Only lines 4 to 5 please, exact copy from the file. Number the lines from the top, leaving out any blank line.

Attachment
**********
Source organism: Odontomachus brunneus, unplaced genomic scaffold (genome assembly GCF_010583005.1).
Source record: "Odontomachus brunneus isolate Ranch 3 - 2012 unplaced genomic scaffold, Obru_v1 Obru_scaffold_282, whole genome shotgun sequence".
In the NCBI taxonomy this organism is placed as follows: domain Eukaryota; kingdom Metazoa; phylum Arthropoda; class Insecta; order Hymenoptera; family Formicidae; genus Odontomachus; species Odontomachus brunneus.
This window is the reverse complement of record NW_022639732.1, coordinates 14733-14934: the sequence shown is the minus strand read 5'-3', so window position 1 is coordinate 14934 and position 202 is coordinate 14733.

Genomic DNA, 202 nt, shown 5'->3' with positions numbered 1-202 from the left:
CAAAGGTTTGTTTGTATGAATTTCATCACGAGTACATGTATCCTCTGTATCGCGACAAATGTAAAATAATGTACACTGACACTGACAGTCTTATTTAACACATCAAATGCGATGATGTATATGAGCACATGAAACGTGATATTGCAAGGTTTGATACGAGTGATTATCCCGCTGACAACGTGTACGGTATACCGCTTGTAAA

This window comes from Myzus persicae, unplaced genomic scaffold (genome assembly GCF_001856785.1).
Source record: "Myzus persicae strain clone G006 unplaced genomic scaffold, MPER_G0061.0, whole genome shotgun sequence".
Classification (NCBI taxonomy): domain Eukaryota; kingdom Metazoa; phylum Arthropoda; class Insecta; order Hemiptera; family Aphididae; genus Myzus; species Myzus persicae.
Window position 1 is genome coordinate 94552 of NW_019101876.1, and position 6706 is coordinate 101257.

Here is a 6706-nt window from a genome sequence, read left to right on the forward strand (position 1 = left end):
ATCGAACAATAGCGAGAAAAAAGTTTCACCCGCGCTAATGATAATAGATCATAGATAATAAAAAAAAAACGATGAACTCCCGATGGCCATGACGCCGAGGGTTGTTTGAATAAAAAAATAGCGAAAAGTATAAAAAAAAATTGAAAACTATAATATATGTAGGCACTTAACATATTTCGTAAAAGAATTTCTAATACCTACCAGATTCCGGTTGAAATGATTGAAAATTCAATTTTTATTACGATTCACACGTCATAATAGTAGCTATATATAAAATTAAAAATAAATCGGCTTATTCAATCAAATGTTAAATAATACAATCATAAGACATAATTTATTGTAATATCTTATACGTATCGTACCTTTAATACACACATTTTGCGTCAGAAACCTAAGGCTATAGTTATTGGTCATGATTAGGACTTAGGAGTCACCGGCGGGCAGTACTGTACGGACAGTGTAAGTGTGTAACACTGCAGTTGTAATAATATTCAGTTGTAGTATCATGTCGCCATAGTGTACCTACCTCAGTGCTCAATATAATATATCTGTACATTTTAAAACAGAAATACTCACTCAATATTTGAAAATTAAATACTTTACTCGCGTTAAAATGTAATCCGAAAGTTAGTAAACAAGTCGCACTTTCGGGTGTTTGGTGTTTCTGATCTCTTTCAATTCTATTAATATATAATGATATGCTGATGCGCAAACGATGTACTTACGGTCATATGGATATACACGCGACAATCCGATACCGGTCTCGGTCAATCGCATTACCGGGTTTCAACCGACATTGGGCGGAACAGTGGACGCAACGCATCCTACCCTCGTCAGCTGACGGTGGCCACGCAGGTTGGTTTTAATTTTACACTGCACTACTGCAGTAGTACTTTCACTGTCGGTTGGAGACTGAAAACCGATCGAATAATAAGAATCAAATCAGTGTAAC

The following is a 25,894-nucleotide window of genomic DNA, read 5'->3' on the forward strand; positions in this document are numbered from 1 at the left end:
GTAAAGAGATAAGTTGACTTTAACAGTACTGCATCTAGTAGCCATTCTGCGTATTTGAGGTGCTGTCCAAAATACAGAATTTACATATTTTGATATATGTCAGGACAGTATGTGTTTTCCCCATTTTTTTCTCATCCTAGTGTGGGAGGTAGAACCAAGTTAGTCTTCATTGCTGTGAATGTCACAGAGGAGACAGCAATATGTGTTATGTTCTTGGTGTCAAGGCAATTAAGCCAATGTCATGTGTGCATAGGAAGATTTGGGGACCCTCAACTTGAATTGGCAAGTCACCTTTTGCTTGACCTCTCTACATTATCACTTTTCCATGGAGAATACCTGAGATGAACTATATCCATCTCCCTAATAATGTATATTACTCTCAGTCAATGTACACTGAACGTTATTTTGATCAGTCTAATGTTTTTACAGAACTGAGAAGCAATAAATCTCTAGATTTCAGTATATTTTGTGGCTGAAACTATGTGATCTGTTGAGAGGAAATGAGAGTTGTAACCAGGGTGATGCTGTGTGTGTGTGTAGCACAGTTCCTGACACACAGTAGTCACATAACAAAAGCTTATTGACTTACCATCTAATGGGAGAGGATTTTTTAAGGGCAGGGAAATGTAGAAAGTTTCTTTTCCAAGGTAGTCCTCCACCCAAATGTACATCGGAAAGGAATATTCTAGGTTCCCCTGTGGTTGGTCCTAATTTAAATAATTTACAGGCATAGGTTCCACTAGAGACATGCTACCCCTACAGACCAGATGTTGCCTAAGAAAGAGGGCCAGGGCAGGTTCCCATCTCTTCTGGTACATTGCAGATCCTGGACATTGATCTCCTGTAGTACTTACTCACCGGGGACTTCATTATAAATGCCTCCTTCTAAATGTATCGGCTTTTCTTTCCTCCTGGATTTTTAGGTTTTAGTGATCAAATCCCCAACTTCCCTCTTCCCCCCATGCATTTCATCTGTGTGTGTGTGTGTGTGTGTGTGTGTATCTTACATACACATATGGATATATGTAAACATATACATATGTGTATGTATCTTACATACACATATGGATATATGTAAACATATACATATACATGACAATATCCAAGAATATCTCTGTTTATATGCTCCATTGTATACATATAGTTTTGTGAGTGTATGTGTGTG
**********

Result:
This window is the reverse complement of record NW_022639732.1, coordinates 14733-14934: the sequence shown is the minus strand read 5'-3', so window position 1 is coordinate 14934 and position 202 is coordinate 14733.

Genomic DNA, 202 nt, shown 5'->3' with positions numbered 1-202 from the left: